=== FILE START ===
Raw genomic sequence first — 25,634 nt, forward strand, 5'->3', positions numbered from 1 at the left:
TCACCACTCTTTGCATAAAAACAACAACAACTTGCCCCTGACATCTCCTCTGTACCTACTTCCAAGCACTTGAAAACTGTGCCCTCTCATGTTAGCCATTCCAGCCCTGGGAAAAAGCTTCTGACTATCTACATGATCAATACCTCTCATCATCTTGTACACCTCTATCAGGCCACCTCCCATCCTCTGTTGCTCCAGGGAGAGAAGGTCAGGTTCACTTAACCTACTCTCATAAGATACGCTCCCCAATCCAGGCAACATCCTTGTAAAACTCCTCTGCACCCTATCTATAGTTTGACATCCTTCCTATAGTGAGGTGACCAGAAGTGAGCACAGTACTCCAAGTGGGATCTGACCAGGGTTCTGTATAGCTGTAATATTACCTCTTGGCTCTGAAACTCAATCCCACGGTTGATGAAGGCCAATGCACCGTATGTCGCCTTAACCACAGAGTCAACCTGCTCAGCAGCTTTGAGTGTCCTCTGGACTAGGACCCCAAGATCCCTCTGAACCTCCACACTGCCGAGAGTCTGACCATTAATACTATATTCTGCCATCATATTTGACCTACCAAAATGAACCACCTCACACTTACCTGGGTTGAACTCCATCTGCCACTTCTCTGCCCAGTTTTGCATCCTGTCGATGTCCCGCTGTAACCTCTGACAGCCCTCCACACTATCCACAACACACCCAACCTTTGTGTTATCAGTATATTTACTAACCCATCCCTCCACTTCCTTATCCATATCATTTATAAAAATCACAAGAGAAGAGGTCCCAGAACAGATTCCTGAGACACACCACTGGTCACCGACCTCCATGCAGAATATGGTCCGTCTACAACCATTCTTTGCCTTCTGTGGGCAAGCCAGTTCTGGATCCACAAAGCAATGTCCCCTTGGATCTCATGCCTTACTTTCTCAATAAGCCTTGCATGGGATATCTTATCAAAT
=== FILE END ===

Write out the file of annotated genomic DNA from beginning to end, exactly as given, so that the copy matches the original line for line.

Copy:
Raw genomic sequence first — 25,634 nt, forward strand, 5'->3', positions numbered from 1 at the left:
TCACCACTCTTTGCATAAAAACAACAACAACTTGCCCCTGACATCTCCTCTGTACCTACTTCCAAGCACTTGAAAACTGTGCCCTCTCATGTTAGCCATTCCAGCCCTGGGAAAAAGCTTCTGACTATCTACATGATCAATACCTCTCATCATCTTGTACACCTCTATCAGGCCACCTCCCATCCTCTGTTGCTCCAGGGAGAGAAGGTCAGGTTCACTTAACCTACTCTCATAAGATACGCTCCCCAATCCAGGCAACATCCTTGTAAAACTCCTCTGCACCCTATCTATAGTTTGACATCCTTCCTATAGTGAGGTGACCAGAAGTGAGCACAGTACTCCAAGTGGGATCTGACCAGGGTTCTGTATAGCTGTAATATTACCTCTTGGCTCTGAAACTCAATCCCACGGTTGATGAAGGCCAATGCACCGTATGTCGCCTTAACCACAGAGTCAACCTGCTCAGCAGCTTTGAGTGTCCTCTGGACTAGGACCCCAAGATCCCTCTGAACCTCCACACTGCCGAGAGTCTGACCATTAATACTATATTCTGCCATCATATTTGACCTACCAAAATGAACCACCTCACACTTACCTGGGTTGAACTCCATCTGCCACTTCTCTGCCCAGTTTTGCATCCTGTCGATGTCCCGCTGTAACCTCTGACAGCCCTCCACACTATCCACAACACACCCAACCTTTGTGTTATCAGTATATTTACTAACCCATCCCTCCACTTCCTTATCCATATCATTTATAAAAATCACAAGAGAAGAGGTCCCAGAACAGATTCCTGAGACACACCACTGGTCACCGACCTCCATGCAGAATATGGTCCGTCTACAACCATTCTTTGCCTTCTGTGGGCAAGCCAGTTCTGGATCCACAAAGCAATGTCCCCTTGGATCTCATGCCTTACTTTCTCAATAAGCCTTGCATGGGATATCTTATCAAAT